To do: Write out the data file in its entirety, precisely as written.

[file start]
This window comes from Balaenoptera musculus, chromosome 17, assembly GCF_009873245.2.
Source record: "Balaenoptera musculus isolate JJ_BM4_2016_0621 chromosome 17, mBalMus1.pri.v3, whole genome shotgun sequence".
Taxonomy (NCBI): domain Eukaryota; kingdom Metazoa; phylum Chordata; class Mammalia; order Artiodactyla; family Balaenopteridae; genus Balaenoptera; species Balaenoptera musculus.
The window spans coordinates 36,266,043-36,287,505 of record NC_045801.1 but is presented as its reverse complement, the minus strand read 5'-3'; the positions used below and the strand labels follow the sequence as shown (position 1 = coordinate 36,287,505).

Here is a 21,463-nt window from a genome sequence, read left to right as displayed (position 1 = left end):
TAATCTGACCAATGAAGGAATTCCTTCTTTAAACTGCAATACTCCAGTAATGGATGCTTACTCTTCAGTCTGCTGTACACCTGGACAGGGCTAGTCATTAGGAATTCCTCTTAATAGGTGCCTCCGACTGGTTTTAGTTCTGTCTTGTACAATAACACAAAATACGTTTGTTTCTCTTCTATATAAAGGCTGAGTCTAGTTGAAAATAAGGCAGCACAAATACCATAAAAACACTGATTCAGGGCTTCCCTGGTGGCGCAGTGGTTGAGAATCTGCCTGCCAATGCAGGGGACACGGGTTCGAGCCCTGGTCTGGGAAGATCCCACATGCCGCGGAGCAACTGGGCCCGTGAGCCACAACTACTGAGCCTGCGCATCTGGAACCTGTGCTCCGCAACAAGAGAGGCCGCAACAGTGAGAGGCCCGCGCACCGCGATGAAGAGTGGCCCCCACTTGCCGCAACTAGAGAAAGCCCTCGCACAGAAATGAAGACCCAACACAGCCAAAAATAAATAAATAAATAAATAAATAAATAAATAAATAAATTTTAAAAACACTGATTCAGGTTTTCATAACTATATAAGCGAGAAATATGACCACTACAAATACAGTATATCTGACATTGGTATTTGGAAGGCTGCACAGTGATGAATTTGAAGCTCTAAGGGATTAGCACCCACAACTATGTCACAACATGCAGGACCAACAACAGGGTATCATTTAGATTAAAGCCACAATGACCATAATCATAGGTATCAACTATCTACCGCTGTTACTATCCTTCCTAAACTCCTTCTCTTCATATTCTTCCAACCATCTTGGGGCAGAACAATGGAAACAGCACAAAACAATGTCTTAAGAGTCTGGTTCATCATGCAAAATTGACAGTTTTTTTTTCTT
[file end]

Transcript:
This window comes from Balaenoptera musculus, chromosome 17, assembly GCF_009873245.2.
Source record: "Balaenoptera musculus isolate JJ_BM4_2016_0621 chromosome 17, mBalMus1.pri.v3, whole genome shotgun sequence".
Taxonomy (NCBI): domain Eukaryota; kingdom Metazoa; phylum Chordata; class Mammalia; order Artiodactyla; family Balaenopteridae; genus Balaenoptera; species Balaenoptera musculus.
The window spans coordinates 36,266,043-36,287,505 of record NC_045801.1 but is presented as its reverse complement, the minus strand read 5'-3'; the positions used below and the strand labels follow the sequence as shown (position 1 = coordinate 36,287,505).

Here is a 21,463-nt window from a genome sequence, read left to right as displayed (position 1 = left end):
TAATCTGACCAATGAAGGAATTCCTTCTTTAAACTGCAATACTCCAGTAATGGATGCTTACTCTTCAGTCTGCTGTACACCTGGACAGGGCTAGTCATTAGGAATTCCTCTTAATAGGTGCCTCCGACTGGTTTTAGTTCTGTCTTGTACAATAACACAAAATACGTTTGTTTCTCTTCTATATAAAGGCTGAGTCTAGTTGAAAATAAGGCAGCACAAATACCATAAAAACACTGATTCAGGGCTTCCCTGGTGGCGCAGTGGTTGAGAATCTGCCTGCCAATGCAGGGGACACGGGTTCGAGCCCTGGTCTGGGAAGATCCCACATGCCGCGGAGCAACTGGGCCCGTGAGCCACAACTACTGAGCCTGCGCATCTGGAACCTGTGCTCCGCAACAAGAGAGGCCGCAACAGTGAGAGGCCCGCGCACCGCGATGAAGAGTGGCCCCCACTTGCCGCAACTAGAGAAAGCCCTCGCACAGAAATGAAGACCCAACACAGCCAAAAATAAATAAATAAATAAATAAATAAATAAATAAATAAATTTTAAAAACACTGATTCAGGTTTTCATAACTATATAAGCGAGAAATATGACCACTACAAATACAGTATATCTGACATTGGTATTTGGAAGGCTGCACAGTGATGAATTTGAAGCTCTAAGGGATTAGCACCCACAACTATGTCACAACATGCAGGACCAACAACAGGGTATCATTTAGATTAAAGCCACAATGACCATAATCATAGGTATCAACTATCTACCGCTGTTACTATCCTTCCTAAACTCCTTCTCTTCATATTCTTCCAACCATCTTGGGGCAGAACAATGGAAACAGCACAAAACAATGTCTTAAGAGTCTGGTTCATCATGCAAAATTGACAGTTTTTTTTTCTT